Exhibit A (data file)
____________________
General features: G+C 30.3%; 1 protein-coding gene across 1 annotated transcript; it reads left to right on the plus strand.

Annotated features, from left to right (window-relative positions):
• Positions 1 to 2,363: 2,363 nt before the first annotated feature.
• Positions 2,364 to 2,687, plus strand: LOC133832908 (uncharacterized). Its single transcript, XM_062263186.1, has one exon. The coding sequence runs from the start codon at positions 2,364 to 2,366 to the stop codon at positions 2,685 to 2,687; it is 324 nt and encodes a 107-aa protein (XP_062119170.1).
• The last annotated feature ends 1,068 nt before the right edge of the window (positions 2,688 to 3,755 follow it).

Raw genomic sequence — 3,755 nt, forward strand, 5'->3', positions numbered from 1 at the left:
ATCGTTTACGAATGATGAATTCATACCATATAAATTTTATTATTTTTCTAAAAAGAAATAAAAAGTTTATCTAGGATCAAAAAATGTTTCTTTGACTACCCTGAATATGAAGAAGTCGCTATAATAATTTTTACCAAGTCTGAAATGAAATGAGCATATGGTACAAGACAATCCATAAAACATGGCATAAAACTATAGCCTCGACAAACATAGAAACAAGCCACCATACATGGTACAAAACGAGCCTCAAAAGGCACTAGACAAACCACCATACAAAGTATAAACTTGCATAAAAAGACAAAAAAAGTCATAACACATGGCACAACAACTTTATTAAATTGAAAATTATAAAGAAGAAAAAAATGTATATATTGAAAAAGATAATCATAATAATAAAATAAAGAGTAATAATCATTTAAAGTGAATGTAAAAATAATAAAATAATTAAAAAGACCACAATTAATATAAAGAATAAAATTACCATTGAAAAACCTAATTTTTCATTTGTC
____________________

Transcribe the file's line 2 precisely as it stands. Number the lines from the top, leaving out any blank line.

Annotated features, from left to right (window-relative positions):